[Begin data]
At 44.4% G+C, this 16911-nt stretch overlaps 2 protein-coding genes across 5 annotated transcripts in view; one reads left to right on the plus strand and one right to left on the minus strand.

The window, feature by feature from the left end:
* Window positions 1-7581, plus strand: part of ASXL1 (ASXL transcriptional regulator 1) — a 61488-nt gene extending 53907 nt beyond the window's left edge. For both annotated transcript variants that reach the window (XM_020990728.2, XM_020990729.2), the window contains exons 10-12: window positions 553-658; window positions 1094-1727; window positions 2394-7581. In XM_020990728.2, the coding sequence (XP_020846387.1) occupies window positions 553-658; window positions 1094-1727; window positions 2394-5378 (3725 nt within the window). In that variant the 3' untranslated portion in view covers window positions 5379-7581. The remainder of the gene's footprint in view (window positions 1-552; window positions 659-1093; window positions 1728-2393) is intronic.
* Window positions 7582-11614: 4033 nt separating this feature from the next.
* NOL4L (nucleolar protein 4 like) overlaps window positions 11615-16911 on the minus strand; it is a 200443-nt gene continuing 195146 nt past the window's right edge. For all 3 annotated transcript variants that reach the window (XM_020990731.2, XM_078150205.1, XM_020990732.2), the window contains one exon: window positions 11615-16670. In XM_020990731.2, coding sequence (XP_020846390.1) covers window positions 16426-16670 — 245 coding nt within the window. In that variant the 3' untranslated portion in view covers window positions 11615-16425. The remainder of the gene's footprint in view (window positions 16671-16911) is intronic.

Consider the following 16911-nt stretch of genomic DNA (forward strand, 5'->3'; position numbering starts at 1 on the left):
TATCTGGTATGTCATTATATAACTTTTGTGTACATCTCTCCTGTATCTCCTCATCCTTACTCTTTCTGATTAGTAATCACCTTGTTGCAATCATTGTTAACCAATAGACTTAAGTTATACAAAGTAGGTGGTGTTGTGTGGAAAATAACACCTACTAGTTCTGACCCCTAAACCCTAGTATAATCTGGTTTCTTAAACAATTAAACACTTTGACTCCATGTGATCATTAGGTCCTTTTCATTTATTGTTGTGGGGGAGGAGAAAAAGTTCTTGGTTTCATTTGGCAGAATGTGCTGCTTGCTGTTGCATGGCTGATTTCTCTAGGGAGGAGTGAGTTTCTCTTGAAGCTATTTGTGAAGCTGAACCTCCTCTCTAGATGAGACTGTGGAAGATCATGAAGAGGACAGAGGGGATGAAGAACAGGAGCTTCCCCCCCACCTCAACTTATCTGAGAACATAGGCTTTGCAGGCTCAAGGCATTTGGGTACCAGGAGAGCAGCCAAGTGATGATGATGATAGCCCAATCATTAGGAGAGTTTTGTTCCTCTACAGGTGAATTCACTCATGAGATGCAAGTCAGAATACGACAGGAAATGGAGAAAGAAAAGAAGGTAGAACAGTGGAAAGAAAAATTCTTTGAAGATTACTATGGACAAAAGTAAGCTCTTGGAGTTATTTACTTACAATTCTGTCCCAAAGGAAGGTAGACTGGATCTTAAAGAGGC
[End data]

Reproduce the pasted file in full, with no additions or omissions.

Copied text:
At 44.4% G+C, this 16911-nt stretch overlaps 2 protein-coding genes across 5 annotated transcripts in view; one reads left to right on the plus strand and one right to left on the minus strand.

The window, feature by feature from the left end:
* Window positions 1-7581, plus strand: part of ASXL1 (ASXL transcriptional regulator 1) — a 61488-nt gene extending 53907 nt beyond the window's left edge. For both annotated transcript variants that reach the window (XM_020990728.2, XM_020990729.2), the window contains exons 10-12: window positions 553-658; window positions 1094-1727; window positions 2394-7581. In XM_020990728.2, the coding sequence (XP_020846387.1) occupies window positions 553-658; window positions 1094-1727; window positions 2394-5378 (3725 nt within the window). In that variant the 3' untranslated portion in view covers window positions 5379-7581. The remainder of the gene's footprint in view (window positions 1-552; window positions 659-1093; window positions 1728-2393) is intronic.
* Window positions 7582-11614: 4033 nt separating this feature from the next.
* NOL4L (nucleolar protein 4 like) overlaps window positions 11615-16911 on the minus strand; it is a 200443-nt gene continuing 195146 nt past the window's right edge. For all 3 annotated transcript variants that reach the window (XM_020990731.2, XM_078150205.1, XM_020990732.2), the window contains one exon: window positions 11615-16670. In XM_020990731.2, coding sequence (XP_020846390.1) covers window positions 16426-16670 — 245 coding nt within the window. In that variant the 3' untranslated portion in view covers window positions 11615-16425. The remainder of the gene's footprint in view (window positions 16671-16911) is intronic.

Consider the following 16911-nt stretch of genomic DNA (forward strand, 5'->3'; position numbering starts at 1 on the left):
TATCTGGTATGTCATTATATAACTTTTGTGTACATCTCTCCTGTATCTCCTCATCCTTACTCTTTCTGATTAGTAATCACCTTGTTGCAATCATTGTTAACCAATAGACTTAAGTTATACAAAGTAGGTGGTGTTGTGTGGAAAATAACACCTACTAGTTCTGACCCCTAAACCCTAGTATAATCTGGTTTCTTAAACAATTAAACACTTTGACTCCATGTGATCATTAGGTCCTTTTCATTTATTGTTGTGGGGGAGGAGAAAAAGTTCTTGGTTTCATTTGGCAGAATGTGCTGCTTGCTGTTGCATGGCTGATTTCTCTAGGGAGGAGTGAGTTTCTCTTGAAGCTATTTGTGAAGCTGAACCTCCTCTCTAGATGAGACTGTGGAAGATCATGAAGAGGACAGAGGGGATGAAGAACAGGAGCTTCCCCCCCACCTCAACTTATCTGAGAACATAGGCTTTGCAGGCTCAAGGCATTTGGGTACCAGGAGAGCAGCCAAGTGATGATGATGATAGCCCAATCATTAGGAGAGTTTTGTTCCTCTACAGGTGAATTCACTCATGAGATGCAAGTCAGAATACGACAGGAAATGGAGAAAGAAAAGAAGGTAGAACAGTGGAAAGAAAAATTCTTTGAAGATTACTATGGACAAAAGTAAGCTCTTGGAGTTATTTACTTACAATTCTGTCCCAAAGGAAGGTAGACTGGATCTTAAAGAGGC